BALTIMORE—Rule changes are coming to Major League Baseball next season, and they will require adjustments.
Pitchers will have 15 seconds between pitches when the bases are empty, and 20 seconds with runners on base. Pitchers may step off the rubber, which resets the timer, no more than twice an at-bat.
Hitters must be in the batter’s box and “alert to the pitcher, with at least eight seconds remaining” on the clock.
The radical infield shifts will be abandoned. Two infielders must be on either side of second base, they can’t touch the outfield grass, and they can’t switch positions during a batter. Four-man outfields are banned.
The size of bases will be increased three inches, from 15 to 18. The hope is that more stolen bases and fewer injuries will be the result.
“The pitch clock, I’m really interested in, I’m excited about that,” Orioles manager Brandon Hyde said. “I think that’s going to better the fan experience. I think that’s going to better the player experience on the field … I’m interested in seeing all three things.
“I think they have the right idea. Other sports have made lots of changes in recent years, and have made adjustments, and it’s nice to see our guys, the league and the players and the umpires come together and try to better the game for the fans and the players. I’m interested to see what it looks like next year.”
Players had only four votes on the 11-member competition committee, and they opposed the pitch clock and shift rules, though they favored the larger bases.
“I don’t think us players were looking forward to that individual rule,” starting pitcher Jordan Lyles said of the 20-second pitch clock with runners on base. “That takes away from the game of baseball a little bit, but I’m all for it with no one on base. Let’s get this thing going. I’m big on that. I’ve always been big on that. I take pride in being quick, and as a player that takes pride in being quick, things slow down when guys are on base. That’s the nuance of baseball, so that’s going to take some time getting used to it and figuring it out.”
Infielder Terrin Vavra and pitcher Kyle Bradish played in Triple-A this year and have experience with the pitch clock and shift rules.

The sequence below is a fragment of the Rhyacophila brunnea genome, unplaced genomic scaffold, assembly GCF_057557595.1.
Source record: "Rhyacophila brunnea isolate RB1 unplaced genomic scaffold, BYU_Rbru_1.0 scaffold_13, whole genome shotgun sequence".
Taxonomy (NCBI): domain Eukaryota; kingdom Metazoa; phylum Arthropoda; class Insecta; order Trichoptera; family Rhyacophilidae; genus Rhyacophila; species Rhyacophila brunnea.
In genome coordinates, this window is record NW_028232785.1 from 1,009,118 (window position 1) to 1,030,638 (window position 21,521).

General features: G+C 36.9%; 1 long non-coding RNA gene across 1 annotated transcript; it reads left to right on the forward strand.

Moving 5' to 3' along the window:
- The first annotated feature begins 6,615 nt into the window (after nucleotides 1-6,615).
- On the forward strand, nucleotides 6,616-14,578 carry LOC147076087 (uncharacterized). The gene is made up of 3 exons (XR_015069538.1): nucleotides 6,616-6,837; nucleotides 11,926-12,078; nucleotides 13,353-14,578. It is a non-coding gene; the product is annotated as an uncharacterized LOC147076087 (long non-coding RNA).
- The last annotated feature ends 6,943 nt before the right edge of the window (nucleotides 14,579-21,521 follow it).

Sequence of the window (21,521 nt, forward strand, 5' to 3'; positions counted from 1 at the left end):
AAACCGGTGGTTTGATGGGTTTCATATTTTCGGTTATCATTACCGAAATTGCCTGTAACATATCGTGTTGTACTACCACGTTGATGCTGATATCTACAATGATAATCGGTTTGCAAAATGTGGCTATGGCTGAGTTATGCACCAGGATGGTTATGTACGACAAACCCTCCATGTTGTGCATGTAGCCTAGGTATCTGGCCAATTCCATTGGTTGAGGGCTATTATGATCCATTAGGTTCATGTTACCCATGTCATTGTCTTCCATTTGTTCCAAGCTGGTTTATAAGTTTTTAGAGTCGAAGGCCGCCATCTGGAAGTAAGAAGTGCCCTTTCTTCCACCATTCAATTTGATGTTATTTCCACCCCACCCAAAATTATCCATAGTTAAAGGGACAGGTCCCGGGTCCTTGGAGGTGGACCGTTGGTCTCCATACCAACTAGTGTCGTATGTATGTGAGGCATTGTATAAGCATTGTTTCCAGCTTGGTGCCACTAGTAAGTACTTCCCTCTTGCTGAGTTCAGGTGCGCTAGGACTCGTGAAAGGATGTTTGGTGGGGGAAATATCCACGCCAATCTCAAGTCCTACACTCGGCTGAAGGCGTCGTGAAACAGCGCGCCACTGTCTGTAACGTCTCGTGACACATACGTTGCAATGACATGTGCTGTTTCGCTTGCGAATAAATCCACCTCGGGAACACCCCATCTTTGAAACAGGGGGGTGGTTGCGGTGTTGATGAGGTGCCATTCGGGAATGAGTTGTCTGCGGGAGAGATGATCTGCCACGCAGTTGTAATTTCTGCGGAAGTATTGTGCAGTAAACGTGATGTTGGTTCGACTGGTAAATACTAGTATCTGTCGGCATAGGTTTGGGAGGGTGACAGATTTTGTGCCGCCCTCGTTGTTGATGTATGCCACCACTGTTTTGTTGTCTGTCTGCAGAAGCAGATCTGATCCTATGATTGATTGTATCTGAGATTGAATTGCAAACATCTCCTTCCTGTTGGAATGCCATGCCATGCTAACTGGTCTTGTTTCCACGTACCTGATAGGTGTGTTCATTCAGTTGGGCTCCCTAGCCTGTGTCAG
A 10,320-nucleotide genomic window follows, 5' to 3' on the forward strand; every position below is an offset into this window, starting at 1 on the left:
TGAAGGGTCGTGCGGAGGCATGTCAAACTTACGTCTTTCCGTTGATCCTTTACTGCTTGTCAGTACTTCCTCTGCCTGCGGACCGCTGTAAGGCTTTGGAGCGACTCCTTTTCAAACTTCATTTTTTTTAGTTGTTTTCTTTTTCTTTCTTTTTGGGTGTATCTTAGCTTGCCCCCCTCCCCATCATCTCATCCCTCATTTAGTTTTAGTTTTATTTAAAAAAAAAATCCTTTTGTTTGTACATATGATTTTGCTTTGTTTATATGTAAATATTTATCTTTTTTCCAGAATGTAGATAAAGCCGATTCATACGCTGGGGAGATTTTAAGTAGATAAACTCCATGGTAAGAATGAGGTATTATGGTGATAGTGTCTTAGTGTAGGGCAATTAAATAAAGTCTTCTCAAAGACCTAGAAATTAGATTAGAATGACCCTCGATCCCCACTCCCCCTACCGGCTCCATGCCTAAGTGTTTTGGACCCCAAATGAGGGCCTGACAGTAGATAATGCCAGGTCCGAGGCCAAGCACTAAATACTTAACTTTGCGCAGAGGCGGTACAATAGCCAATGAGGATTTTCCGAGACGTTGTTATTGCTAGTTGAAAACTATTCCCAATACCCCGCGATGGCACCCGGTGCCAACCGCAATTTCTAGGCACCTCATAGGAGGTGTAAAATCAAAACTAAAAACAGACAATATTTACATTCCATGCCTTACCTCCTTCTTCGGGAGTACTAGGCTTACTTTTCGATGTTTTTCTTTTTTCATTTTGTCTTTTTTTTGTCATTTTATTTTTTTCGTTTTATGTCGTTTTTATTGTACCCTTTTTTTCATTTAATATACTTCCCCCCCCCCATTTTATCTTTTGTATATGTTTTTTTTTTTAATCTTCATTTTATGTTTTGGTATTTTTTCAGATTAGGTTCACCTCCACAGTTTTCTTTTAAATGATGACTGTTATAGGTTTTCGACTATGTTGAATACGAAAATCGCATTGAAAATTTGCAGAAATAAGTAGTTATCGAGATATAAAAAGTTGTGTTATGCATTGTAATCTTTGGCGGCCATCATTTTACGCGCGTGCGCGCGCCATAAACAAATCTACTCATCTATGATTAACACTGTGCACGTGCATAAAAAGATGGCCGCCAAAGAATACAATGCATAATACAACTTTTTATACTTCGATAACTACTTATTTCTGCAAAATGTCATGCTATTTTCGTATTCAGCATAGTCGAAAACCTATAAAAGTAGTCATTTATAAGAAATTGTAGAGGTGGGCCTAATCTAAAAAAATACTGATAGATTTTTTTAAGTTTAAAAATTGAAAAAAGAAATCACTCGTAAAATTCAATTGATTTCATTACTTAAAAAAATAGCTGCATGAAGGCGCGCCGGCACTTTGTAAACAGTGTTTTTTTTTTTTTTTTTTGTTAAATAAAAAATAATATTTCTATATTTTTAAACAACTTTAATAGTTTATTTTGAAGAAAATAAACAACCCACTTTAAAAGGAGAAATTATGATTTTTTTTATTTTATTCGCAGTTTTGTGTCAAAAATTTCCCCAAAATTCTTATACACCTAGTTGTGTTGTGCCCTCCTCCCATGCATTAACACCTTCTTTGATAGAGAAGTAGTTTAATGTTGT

“As an infielder, you have to be able to cover more ground now,” Vavra said. “You have to be able to show more range, more versatility, and that’s a challenge, but I think that’s going to be pretty exciting to see some of the plays that are made. As a defender, you want to make every play you can, and put yourself in the best position to do that, and now our hands are a little bit more tied with it.”
Vavra did have to adjust to the pitch clock.
“It forces you to get back in the box and get ready to hit,” he said. “There’s a lot less time for the internal thoughts … When you’re out there battling with the pitcher, you start to think about everything. For both pitcher and the hitter, there’s less time for internal thoughts and more time to get on the mound and make a good pitch and put a got swing on it. I think that’s exciting and I think it will need a little adjustment, but I think it will be good for the game.”
Bradish liked the pitch clock.
“It keeps me in a good rhythm,” he said. “I didn’t have to wait on batters to do their full routines, but it will be interesting to see how that will affect some of the hitters up here because everyone has routines. Getting back in the box, being a little rushed should be interesting.”
Bradish doesn’t mind the limits on stepping off the rubber.
“I don’t think that will affect me,” he said. “I mix up my times pretty well. I think that’s part of pitching is being able to control the running game. What is it [stepping off] twice in an at-bat? I don’t think you need to do much more than that. Should be a good way to speed up the game.”
Hyde likes banning the shift, even though the Orioles have benefited at times by Rougned Odor playing second base well into right field.
“I’m looking forward to going back to what it was before,” he said. “I do like traditional baseball. Maybe I sound old school, but I do like the way it is. Rouggie’s taken a lot of hits away because he plays so deep because his arm is so strong. We’re used to how it is now.”
Hyde thinks his Orioles are suited for the shift rules.
“It brings the athleticism and arm strength and range especially back to middle infielders,” he said. “I think that we’re young and we’re athletic and we have some nice middle infielders that are going to have big range and have arms. I think it’s going to benefit us.”
Odor is fine with the new rule.
“I like it. I think it’s going to be fair for everybody,” Odor said. “That’s normal for baseball. That’s how it used to be, and it’s back to normal now. That’s not going to bother me because that’s how I used to play second when I grew up and when I got to the big leagues, there didn’t used to be shifts … You’re going to find a way to play defense how we used to do it before the shift.”
Note: Hyde said before Friday’s game against the Boston Red Sox that he hopes that Lyles, who was scratched from Monday’s doubleheader loss to the Blue Jays because of flu-like symptoms, will be able to start on Saturday. Lyles threw a side session on Thursday.
Follow Rich Dubroff on Twitter @RichDubroffMLB